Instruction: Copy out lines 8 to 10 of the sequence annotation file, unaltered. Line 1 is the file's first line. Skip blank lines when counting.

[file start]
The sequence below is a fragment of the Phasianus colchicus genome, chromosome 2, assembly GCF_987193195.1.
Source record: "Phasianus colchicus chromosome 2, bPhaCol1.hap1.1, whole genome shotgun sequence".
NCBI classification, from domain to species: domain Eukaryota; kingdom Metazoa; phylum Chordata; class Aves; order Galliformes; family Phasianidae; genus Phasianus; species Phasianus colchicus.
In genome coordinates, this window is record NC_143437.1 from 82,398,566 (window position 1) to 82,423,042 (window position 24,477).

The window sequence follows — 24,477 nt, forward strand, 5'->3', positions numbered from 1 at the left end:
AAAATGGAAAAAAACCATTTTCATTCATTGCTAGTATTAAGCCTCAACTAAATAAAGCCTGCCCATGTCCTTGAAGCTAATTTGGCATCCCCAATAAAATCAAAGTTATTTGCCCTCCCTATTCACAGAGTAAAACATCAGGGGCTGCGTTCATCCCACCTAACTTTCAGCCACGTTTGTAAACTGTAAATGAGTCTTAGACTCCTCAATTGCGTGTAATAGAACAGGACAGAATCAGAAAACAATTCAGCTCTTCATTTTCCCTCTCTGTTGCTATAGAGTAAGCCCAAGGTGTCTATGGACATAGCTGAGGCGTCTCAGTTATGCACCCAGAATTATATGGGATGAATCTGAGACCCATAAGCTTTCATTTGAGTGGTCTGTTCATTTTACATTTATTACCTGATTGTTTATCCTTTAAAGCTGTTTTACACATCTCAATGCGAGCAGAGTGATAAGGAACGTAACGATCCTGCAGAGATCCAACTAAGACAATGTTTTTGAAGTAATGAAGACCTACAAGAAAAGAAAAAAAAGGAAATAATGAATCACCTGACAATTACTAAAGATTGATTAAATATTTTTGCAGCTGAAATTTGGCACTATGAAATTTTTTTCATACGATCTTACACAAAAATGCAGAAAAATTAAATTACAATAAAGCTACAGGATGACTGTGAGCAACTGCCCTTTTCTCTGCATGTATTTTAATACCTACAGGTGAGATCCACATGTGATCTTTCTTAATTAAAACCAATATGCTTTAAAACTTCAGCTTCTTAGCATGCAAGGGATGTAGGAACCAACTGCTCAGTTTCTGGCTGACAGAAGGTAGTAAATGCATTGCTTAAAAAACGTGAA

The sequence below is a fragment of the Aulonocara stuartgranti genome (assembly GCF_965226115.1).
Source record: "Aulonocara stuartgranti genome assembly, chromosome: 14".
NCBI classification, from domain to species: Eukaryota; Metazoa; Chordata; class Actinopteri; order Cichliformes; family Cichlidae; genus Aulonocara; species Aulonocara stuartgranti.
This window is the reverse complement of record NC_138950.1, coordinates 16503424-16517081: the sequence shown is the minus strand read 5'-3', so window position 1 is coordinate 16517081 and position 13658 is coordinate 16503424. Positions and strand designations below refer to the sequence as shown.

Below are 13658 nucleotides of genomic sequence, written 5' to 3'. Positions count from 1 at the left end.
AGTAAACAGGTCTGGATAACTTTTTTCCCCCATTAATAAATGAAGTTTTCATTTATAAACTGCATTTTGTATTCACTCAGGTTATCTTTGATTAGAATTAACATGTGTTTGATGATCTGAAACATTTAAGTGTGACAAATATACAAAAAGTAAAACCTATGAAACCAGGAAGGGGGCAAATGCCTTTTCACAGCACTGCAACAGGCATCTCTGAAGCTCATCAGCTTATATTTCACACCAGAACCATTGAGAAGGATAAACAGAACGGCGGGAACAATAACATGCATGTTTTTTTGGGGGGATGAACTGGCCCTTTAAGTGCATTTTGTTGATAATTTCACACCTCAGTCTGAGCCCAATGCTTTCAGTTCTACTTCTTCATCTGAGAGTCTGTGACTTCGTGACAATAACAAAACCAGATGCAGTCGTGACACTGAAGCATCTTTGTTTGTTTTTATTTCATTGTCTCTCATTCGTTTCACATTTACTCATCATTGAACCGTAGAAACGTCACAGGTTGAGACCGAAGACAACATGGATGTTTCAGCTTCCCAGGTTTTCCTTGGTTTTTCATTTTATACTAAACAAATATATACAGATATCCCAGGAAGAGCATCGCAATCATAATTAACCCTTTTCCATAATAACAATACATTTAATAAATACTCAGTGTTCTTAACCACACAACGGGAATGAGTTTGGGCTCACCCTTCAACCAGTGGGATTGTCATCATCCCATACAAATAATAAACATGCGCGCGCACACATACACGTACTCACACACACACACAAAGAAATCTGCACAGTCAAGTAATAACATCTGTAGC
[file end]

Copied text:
Source record: "Aulonocara stuartgranti genome assembly, chromosome: 14".
NCBI classification, from domain to species: Eukaryota; Metazoa; Chordata; class Actinopteri; order Cichliformes; family Cichlidae; genus Aulonocara; species Aulonocara stuartgranti.
This window is the reverse complement of record NC_138950.1, coordinates 16503424-16517081: the sequence shown is the minus strand read 5'-3', so window position 1 is coordinate 16517081 and position 13658 is coordinate 16503424. Positions and strand designations below refer to the sequence as shown.